In such an environment, issues can easily arise in terms of limited regulatory oversight of a large number of small operations, including, but not limited to, security of land tenure and the enforcement of environment, safety and labour standards.
Artisanal mines – particularly coal, gold and stone mines – have been known to be culpable of child-labour law infringements and dangerous working conditions.
Of greater significance, it is these types of mining sites that are more susceptible to various security breaches and control by splinter military groups. In contrast to large-scale mining, artisanal mining usually requires many more steps in the chain of custody from extraction to consumption, and therefore there are a greater number of risks of association with non-government armed troops and human-rights infringements. Typically, where a large-scale miner liaises directly with mineral refiners and smelters either in country or offshore, produce extracted from artisanal mining will first need to be transferred to consolidators and intermediaries. Therefore, transparency and a higher degree of due diligence is required from downstream companies to gain full knowledge of the chain of custody when materials have originated from less-established operations.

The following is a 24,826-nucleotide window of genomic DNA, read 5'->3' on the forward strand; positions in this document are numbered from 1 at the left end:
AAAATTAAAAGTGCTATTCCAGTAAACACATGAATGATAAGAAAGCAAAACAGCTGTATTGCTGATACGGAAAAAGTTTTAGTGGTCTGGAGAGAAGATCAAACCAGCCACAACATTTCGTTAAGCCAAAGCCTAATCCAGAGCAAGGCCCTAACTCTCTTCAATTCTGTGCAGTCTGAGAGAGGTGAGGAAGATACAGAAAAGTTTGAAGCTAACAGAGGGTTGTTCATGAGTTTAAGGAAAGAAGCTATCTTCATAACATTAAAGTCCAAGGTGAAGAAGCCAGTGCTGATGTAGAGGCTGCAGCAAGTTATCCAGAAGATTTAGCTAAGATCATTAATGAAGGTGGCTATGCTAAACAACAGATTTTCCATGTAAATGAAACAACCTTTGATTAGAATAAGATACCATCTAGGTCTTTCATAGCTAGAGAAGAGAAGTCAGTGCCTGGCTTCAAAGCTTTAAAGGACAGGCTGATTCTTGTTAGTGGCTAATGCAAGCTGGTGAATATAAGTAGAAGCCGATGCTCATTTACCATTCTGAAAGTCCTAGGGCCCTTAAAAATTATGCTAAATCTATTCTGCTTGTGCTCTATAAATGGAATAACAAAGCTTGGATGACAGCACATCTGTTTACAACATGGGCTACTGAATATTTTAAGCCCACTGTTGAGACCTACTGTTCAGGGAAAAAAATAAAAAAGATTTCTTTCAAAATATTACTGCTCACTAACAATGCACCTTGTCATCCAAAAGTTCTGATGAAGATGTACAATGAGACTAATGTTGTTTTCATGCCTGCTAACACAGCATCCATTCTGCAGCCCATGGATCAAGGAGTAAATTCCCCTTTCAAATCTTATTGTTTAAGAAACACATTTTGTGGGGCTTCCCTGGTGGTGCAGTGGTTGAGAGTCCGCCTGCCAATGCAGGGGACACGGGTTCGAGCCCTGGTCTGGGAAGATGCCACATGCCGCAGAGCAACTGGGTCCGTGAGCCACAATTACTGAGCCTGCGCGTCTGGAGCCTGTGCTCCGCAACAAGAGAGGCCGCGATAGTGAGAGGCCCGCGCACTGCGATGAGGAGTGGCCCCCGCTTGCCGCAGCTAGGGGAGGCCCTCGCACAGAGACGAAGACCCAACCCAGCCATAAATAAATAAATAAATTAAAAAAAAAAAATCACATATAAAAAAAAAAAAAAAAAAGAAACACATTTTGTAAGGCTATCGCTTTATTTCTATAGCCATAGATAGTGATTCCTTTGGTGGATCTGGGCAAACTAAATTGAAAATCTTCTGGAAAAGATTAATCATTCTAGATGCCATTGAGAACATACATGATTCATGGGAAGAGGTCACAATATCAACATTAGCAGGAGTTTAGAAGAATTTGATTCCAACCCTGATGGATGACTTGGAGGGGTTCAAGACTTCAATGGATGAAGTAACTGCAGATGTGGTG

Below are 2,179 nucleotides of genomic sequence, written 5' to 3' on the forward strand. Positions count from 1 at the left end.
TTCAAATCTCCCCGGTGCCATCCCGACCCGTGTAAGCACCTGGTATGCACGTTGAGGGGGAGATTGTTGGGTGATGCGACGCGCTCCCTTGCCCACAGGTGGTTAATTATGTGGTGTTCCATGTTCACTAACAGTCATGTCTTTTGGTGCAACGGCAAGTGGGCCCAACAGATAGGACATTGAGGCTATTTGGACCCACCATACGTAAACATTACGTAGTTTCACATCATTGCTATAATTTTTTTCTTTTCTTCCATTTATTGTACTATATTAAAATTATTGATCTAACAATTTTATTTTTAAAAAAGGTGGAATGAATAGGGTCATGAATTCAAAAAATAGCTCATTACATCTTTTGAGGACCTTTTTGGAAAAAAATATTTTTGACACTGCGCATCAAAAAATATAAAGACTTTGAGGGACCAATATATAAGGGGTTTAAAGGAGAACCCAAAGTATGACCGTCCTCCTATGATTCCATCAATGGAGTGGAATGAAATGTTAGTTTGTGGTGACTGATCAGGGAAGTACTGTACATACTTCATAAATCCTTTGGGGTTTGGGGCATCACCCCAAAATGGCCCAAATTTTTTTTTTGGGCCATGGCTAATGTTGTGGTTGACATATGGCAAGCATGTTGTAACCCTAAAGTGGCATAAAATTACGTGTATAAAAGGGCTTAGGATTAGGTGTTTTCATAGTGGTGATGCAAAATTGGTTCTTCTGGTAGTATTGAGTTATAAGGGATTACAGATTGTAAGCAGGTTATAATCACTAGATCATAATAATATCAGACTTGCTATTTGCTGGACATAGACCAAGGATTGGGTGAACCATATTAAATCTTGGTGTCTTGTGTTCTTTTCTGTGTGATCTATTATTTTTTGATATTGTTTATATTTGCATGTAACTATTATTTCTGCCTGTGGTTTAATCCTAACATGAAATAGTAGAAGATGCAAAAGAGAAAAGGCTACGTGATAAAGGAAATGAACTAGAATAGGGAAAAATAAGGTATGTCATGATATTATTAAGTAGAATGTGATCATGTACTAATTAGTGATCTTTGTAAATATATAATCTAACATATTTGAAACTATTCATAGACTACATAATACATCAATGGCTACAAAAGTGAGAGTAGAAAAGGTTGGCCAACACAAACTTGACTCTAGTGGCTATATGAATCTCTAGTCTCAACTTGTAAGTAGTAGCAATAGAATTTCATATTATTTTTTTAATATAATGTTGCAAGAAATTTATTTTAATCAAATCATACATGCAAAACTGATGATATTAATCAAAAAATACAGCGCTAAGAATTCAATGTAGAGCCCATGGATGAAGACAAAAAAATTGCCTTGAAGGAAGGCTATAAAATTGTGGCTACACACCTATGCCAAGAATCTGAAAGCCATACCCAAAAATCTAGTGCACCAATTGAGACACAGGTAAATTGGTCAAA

Simply refraining from sourcing from artisanal mines is not something that international organisations are encouraging. Rather, in order to minimise the risk of exposure of artisanal miners to abusive practices, the OECD recommends supporting host countries’ governments’ efforts for the progressive professionalisation and formalisation of the artisanal sector through the establishment of cooperatives, associations or other membership structures. It also encourages mining companies fully cooperating with central government authorities to formalise the security arrangements between the community and public security forces.
There is also the inherent risk to downstream companies of misrepresentations as to the origin of minerals. Upstream companies are encouraged to cooperate through associations, assessment teams or other suitable means to build capabilities of suppliers (in particular small- to medium-sized enterprises) to conduct due diligence for responsible supply chains of minerals from conflict-affected and high-risk areas. Similarly, risks of money laundering can be negated by the identification and verification of all suppliers, business partners and customers and the development of supplier, customer and transactional red flags.